- Share this article on Facebook
- Share this article on Twitter
- Share this article on Email
- Show additional share options
- Share this article on Print
- Share this article on Comment
- Share this article on Whatsapp
- Share this article on Linkedin
- Share this article on Reddit
- Share this article on Pinit
- Share this article on Tumblr
Universal Music describes a new lawsuit over VH1’s Masters of the Mix as a “cut-and-dry copyright infringement case,” but modest trappings aside, there’s a few reasons to pay attention to this one.
The complaint was filed in California on Friday against Je T’Aime Media Group, the show’s producer. Interestingly, VH1 and its corporate parent Viacom are not named as defendants.
Although live DJ music has somewhat been overlooked on the copyright front for many years, the lawsuit takes issue with a reality television program where disk jockeys compete for $250,000 in prize money and the title of vodka company Smirnoff’s official DJ for a year.
Universal Music says the producer of Masters of the Mix properly licensed sound recordings and musical compositions for the first two seasons of the show, but failed to do so for the third season. That season, which aired in 2013, is said to have used at least 93 of Universal’s compositions including songs from Daft Punk, Kanye West and The Roots and 115 of its sound recordings including works by Black Eyed Peas, Gwen Stefani and Nirvana.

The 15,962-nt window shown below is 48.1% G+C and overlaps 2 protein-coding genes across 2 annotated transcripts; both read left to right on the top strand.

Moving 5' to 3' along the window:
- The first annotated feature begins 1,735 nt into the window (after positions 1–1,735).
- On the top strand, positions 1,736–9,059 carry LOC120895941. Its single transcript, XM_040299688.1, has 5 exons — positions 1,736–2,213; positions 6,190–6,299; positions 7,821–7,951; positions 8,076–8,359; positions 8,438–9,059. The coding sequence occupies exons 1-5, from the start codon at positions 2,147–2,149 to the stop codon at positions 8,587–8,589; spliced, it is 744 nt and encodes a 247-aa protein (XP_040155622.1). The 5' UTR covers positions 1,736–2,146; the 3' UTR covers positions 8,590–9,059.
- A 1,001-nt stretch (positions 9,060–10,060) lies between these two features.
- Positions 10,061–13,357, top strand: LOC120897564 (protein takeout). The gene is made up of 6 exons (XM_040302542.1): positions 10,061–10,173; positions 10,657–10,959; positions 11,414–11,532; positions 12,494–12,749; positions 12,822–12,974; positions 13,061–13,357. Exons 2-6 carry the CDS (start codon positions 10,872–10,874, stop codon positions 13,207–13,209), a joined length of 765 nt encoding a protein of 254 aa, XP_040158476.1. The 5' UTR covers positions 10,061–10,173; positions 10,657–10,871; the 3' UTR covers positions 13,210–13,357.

“Plaintiffs’ copyrighted works are fundamental to the production and success of the Show,” says the complaint.
Besides seeking up to $150,000 for each copyright infringed, Universal is making common law misappropriation and conversion claims over pre-1972 recordings by artists such as James Brown, Marvin Gaye and The Temptations.
In the past year, the record industry has gone after Sirius XM and Pandora over pre-1972 music, and one of the responses has been that rights-holders have long given television broadcasters (as well as other music users) a pass on royalty collection on the older music. No longer, it seems. Until the issue is settled, pre-1972 music is a legally hot one, as the latest lawsuit evidences.
A. Sasha Frid and Benjamin Gold at Miller Barondess are representing Universal.
Sign up for THR news straight to your inbox every day